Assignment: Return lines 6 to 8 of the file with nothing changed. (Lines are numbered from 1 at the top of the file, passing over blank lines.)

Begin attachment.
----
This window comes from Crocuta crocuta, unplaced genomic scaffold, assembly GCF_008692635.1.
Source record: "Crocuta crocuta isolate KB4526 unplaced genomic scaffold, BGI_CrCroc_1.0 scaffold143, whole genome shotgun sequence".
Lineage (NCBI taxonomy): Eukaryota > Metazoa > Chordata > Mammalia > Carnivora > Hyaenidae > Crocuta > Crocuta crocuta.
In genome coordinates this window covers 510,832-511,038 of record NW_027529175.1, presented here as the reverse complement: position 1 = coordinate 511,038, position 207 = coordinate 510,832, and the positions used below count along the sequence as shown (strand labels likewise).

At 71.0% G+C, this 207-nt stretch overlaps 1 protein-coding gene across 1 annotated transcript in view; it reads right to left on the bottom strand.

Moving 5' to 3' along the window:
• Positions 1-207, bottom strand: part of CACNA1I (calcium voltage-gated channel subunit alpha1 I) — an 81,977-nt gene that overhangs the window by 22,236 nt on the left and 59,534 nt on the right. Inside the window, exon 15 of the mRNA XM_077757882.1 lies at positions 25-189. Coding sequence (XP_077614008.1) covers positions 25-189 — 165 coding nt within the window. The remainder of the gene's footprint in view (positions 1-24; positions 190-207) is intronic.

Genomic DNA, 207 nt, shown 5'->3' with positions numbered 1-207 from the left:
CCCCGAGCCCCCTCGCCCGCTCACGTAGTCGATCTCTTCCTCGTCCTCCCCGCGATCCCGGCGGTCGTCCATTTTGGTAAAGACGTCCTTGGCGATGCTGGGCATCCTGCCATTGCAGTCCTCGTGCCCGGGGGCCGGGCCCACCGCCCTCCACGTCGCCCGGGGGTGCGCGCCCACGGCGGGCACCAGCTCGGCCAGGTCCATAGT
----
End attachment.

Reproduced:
Moving 5' to 3' along the window:
• Positions 1-207, bottom strand: part of CACNA1I (calcium voltage-gated channel subunit alpha1 I) — an 81,977-nt gene that overhangs the window by 22,236 nt on the left and 59,534 nt on the right. Inside the window, exon 15 of the mRNA XM_077757882.1 lies at positions 25-189. Coding sequence (XP_077614008.1) covers positions 25-189 — 165 coding nt within the window. The remainder of the gene's footprint in view (positions 1-24; positions 190-207) is intronic.

Genomic DNA, 207 nt, shown 5'->3' with positions numbered 1-207 from the left: